The Use of Acellular Dermal Matrix in Dupuytren Disease

  • Gloria R. Sue
  • Deepak NarayanEmail author



Recurrence following surgical treatment of Dupuytren disease remains a common problem. We hypothesize that the use of acellular dermal matrix is associated with decreased recurrence rates in Dupuytren disease.


We performed a retrospective cohort study of 43 patients undergoing open fasciectomy for Dupuytren disease from year 2005 to 2012 performed by a single surgeon at our academic institution. Standard fasciectomies of the affected palmar and digital fascia were performed via Bruner incision on all patients. Patients in one group had a sheet of acellular dermal matrix (Alloderm, LifeCell, Bridgewater, NJ) sutured into the surgical bed prior to closure, whereas patients in the control group were not closed with acellular dermal matrix. Patients were then evaluated at follow-up for disease recurrence, defined as presence of Dupuytren tissue in an area previously operated on, with a contracture greater than that recorded following the surgical fasciectomy.


Among our cohort of 43 patients, 23 (53.5 %) were treated with acellular dermal matrix while 20 (46.5 %) were not. The median age of our cohort was 66.5 years (range 54–91 years). The median follow-up was 1.8 years. During this follow-up period, recurrence of contracture was observed in 1 of 23 patients in the group of patients with acellular dermal matrix placed, compared to 5 of 20 in the control group (P = 0.045). No differences in the incidence of minor wound complications were observed.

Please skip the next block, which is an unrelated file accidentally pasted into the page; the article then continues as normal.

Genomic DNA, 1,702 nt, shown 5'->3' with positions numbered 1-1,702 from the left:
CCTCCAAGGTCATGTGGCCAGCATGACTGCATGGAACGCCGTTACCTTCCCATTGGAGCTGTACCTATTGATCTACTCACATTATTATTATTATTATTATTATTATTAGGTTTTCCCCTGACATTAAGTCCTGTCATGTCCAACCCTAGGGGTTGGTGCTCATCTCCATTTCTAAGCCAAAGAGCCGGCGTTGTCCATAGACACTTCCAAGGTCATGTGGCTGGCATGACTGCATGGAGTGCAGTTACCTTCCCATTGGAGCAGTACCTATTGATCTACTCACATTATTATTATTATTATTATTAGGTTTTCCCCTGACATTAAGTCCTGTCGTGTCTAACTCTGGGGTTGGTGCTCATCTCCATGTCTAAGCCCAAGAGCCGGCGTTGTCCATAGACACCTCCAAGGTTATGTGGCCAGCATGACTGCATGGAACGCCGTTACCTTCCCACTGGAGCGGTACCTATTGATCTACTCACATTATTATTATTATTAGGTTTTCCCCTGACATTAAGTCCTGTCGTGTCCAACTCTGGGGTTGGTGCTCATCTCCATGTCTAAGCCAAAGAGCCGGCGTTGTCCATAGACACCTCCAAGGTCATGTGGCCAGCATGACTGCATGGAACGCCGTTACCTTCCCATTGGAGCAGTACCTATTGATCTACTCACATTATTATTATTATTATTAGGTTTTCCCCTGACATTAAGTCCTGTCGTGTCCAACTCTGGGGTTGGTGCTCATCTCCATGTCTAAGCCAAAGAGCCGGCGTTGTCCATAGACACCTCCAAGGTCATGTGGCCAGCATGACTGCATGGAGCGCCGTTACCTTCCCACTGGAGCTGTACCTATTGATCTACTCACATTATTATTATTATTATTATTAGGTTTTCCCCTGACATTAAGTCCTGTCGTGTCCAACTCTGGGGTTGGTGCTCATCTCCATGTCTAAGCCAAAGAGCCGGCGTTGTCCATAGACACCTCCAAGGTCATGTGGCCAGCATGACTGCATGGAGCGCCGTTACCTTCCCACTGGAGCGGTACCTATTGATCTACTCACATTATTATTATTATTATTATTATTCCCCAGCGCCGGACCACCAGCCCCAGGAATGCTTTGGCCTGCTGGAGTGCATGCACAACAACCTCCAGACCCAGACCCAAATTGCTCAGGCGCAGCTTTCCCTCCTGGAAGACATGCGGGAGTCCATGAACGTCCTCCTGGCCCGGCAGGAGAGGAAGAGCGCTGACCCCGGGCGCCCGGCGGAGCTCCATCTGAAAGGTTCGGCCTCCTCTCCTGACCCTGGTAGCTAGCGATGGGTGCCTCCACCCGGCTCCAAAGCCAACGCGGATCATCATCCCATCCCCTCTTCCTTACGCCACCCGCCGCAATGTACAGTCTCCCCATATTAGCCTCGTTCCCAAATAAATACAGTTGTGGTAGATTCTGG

We observed lower recurrence rates in the cohort of patients who were treated with placement of acellular dermal matrix into the wound bed following open fasciectomy for Dupuytren disease. Our novel technique has implications for future surgical treatment strategies to reduce recurrence rates in Dupuytren disease.


Acellular dermal matrix Contracture Dupuytren disease Hand surgery Recurrence Therapeutic intervention 


Conflict of Interest Declaration

The authors have no disclosures.


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Copyright information

© Springer International Publishing Switzerland 2017

Authors and Affiliations

  1. 1.Division of Plastic and Reconstructive Surgery, Department of SurgeryStanford University School of MedicinePalo AltoUSA
  2. 2.Section of Plastic and Reconstructive Surgery, Department of SurgeryYale University School of MedicineNew HavenUSA

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